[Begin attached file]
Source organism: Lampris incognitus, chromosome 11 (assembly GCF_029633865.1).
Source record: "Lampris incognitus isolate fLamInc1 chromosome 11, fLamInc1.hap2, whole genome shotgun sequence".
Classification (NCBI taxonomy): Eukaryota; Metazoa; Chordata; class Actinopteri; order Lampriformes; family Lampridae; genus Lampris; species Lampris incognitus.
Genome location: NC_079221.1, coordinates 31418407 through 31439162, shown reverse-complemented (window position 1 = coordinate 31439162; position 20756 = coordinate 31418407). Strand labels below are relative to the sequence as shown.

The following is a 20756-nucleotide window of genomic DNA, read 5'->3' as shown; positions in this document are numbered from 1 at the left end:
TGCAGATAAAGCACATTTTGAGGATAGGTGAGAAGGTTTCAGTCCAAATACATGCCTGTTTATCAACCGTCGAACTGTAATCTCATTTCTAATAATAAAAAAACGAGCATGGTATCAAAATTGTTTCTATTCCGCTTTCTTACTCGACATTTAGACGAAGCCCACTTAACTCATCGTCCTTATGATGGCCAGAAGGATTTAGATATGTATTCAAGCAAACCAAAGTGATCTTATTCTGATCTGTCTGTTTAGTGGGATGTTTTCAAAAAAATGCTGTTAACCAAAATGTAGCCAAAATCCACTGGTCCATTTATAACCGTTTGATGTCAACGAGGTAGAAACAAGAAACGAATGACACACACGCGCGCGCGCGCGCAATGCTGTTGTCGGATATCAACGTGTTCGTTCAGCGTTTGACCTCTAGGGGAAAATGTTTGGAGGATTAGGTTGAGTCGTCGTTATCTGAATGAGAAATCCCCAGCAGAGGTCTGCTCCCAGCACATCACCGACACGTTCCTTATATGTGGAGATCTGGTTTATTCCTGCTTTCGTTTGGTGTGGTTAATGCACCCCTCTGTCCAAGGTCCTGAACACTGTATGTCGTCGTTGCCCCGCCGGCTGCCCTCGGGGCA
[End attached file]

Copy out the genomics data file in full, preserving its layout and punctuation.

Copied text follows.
Source organism: Lampris incognitus, chromosome 11 (assembly GCF_029633865.1).
Source record: "Lampris incognitus isolate fLamInc1 chromosome 11, fLamInc1.hap2, whole genome shotgun sequence".
Classification (NCBI taxonomy): Eukaryota; Metazoa; Chordata; class Actinopteri; order Lampriformes; family Lampridae; genus Lampris; species Lampris incognitus.
Genome location: NC_079221.1, coordinates 31418407 through 31439162, shown reverse-complemented (window position 1 = coordinate 31439162; position 20756 = coordinate 31418407). Strand labels below are relative to the sequence as shown.

The following is a 20756-nucleotide window of genomic DNA, read 5'->3' as shown; positions in this document are numbered from 1 at the left end:
TGCAGATAAAGCACATTTTGAGGATAGGTGAGAAGGTTTCAGTCCAAATACATGCCTGTTTATCAACCGTCGAACTGTAATCTCATTTCTAATAATAAAAAAACGAGCATGGTATCAAAATTGTTTCTATTCCGCTTTCTTACTCGACATTTAGACGAAGCCCACTTAACTCATCGTCCTTATGATGGCCAGAAGGATTTAGATATGTATTCAAGCAAACCAAAGTGATCTTATTCTGATCTGTCTGTTTAGTGGGATGTTTTCAAAAAAATGCTGTTAACCAAAATGTAGCCAAAATCCACTGGTCCATTTATAACCGTTTGATGTCAACGAGGTAGAAACAAGAAACGAATGACACACACGCGCGCGCGCGCGCAATGCTGTTGTCGGATATCAACGTGTTCGTTCAGCGTTTGACCTCTAGGGGAAAATGTTTGGAGGATTAGGTTGAGTCGTCGTTATCTGAATGAGAAATCCCCAGCAGAGGTCTGCTCCCAGCACATCACCGACACGTTCCTTATATGTGGAGATCTGGTTTATTCCTGCTTTCGTTTGGTGTGGTTAATGCACCCCTCTGTCCAAGGTCCTGAACACTGTATGTCGTCGTTGCCCCGCCGGCTGCCCTCGGGGCA